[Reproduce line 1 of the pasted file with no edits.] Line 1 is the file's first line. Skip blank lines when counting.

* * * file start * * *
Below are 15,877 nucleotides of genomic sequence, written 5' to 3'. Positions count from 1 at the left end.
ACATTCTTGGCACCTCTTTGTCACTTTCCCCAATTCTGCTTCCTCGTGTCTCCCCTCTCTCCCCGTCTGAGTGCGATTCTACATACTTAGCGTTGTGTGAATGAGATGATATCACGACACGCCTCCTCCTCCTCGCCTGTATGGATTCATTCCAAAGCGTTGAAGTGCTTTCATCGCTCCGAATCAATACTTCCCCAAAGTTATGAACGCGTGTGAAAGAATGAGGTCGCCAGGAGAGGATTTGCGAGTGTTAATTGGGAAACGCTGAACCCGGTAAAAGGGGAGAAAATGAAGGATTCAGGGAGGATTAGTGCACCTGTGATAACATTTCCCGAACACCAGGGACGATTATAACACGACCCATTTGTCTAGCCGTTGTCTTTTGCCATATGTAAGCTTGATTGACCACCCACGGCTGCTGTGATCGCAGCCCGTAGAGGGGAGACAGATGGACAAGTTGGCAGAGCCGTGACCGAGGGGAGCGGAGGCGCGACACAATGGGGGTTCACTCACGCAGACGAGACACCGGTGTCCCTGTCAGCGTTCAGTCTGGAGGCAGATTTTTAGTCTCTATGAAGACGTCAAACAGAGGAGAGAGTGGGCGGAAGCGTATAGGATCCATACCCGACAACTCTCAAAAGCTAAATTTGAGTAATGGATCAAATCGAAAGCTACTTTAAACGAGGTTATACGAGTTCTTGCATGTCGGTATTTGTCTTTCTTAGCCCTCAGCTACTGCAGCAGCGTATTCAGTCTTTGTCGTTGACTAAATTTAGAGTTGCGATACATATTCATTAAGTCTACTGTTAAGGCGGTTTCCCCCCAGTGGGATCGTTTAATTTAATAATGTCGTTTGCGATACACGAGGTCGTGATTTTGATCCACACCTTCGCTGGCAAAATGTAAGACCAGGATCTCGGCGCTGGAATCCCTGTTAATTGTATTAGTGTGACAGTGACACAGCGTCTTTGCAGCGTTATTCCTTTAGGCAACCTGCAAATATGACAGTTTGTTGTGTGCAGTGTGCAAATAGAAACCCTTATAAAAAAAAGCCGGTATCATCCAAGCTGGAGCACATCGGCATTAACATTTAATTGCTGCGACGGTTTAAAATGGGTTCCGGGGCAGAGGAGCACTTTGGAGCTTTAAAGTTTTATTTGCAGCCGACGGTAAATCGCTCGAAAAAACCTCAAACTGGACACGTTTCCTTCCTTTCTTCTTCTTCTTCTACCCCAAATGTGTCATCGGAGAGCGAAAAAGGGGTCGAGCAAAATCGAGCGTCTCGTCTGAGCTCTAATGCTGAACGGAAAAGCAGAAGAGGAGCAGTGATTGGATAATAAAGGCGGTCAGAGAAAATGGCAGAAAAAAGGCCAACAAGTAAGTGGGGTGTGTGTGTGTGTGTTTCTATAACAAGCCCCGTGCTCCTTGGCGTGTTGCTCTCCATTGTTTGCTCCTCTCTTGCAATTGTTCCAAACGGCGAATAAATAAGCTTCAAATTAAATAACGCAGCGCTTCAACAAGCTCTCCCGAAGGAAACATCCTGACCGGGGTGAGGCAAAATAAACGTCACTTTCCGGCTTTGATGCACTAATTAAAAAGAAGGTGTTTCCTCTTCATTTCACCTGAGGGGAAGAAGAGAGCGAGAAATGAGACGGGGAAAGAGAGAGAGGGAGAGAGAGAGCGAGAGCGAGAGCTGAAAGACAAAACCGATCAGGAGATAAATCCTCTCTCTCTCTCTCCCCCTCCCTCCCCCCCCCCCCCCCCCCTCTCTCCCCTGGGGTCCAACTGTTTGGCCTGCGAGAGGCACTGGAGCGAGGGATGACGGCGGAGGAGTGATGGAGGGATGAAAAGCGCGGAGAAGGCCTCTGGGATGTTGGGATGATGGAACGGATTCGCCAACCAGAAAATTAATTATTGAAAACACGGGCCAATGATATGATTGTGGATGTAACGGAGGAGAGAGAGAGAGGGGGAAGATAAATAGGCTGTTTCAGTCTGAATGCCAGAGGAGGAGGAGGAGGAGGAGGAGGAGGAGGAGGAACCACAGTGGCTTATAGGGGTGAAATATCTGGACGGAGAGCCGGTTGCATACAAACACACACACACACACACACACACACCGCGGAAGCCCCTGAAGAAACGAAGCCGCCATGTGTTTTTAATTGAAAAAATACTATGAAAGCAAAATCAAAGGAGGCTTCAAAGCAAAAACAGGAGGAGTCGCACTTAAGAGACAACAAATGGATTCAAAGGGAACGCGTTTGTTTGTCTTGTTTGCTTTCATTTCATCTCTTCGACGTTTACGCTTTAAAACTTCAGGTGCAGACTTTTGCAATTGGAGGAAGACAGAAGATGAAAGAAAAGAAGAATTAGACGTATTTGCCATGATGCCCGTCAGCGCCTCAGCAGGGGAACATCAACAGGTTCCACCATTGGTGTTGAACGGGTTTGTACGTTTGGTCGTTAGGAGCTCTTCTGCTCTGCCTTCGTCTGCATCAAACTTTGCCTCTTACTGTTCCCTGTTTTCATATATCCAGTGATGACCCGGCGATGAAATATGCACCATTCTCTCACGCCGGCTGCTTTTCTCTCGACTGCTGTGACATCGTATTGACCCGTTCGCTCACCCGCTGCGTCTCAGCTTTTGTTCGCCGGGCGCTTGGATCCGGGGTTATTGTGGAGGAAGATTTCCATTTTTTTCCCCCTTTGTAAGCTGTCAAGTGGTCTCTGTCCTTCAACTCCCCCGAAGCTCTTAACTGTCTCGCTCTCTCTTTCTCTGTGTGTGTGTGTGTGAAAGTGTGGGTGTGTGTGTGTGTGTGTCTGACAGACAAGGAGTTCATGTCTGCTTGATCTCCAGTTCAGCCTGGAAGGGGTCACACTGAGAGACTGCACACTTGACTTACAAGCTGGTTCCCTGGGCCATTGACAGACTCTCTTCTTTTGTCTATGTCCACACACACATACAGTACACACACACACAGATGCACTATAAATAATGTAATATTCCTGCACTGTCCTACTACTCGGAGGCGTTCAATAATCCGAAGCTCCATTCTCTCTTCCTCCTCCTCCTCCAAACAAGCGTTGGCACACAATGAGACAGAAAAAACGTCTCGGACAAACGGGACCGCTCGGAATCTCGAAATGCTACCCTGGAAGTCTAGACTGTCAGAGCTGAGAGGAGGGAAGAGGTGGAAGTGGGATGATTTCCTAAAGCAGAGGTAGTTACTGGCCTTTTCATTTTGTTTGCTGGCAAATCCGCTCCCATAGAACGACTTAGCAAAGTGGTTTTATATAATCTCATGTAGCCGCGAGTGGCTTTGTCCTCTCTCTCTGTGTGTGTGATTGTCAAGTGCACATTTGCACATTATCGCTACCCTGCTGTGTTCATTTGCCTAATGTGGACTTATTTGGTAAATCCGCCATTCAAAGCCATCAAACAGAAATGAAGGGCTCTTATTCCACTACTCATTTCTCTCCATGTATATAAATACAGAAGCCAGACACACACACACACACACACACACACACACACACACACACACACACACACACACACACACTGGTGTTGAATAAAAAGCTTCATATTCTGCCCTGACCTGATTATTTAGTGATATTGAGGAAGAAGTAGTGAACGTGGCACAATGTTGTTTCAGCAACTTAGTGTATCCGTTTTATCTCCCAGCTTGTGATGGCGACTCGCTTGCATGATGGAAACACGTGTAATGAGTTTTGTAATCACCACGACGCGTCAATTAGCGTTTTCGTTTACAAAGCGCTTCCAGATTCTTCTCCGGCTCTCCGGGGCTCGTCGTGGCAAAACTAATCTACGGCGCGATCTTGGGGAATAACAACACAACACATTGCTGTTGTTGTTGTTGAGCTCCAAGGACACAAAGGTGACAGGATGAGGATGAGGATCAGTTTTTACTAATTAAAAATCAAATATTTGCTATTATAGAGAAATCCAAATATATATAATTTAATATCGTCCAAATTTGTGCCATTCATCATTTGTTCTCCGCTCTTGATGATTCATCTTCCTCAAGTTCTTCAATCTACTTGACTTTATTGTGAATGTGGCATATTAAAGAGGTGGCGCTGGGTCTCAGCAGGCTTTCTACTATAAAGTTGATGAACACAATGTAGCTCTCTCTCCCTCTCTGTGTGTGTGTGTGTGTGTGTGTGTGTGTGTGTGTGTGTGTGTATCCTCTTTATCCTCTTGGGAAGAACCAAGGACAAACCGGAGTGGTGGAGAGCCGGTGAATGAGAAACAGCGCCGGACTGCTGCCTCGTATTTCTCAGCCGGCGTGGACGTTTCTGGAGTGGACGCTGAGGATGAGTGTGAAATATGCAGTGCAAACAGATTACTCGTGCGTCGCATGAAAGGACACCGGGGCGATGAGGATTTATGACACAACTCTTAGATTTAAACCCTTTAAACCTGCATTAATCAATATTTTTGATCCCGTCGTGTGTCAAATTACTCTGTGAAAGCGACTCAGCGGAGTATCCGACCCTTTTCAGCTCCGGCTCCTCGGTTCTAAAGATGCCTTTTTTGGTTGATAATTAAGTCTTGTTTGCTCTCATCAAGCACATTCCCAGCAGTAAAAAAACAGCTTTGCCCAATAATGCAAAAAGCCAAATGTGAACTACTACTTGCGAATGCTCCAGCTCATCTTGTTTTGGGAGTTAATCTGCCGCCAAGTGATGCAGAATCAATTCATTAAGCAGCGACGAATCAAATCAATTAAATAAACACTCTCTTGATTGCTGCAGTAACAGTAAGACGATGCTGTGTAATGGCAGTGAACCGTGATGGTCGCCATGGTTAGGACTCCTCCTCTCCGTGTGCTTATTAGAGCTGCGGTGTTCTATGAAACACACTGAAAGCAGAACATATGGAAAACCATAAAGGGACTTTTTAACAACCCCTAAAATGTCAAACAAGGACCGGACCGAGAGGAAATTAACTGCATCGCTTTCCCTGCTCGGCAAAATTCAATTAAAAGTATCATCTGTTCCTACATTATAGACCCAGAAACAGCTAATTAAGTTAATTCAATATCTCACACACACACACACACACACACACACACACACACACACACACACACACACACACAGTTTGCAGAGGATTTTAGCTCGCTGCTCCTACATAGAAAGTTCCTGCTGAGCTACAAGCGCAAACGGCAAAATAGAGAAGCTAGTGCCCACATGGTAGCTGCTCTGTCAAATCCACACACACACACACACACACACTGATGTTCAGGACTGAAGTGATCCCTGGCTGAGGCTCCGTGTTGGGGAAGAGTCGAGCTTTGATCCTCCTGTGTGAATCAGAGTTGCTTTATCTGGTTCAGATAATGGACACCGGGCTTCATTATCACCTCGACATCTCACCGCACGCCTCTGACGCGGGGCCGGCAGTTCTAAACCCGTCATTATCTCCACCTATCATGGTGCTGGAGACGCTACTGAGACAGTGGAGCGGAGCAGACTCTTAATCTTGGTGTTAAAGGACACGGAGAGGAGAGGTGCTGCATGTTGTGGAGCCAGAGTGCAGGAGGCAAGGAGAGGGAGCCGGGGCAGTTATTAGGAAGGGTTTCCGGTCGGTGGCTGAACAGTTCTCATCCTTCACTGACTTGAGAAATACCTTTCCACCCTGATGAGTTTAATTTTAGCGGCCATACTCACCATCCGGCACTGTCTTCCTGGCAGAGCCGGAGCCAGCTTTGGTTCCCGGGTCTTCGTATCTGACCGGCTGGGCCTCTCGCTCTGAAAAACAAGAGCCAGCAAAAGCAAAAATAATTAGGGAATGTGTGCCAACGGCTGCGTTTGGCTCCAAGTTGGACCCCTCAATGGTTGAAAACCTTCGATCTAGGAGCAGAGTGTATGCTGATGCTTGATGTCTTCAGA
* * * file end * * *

Below are 15,877 nucleotides of genomic sequence, written 5' to 3'. Positions count from 1 at the left end.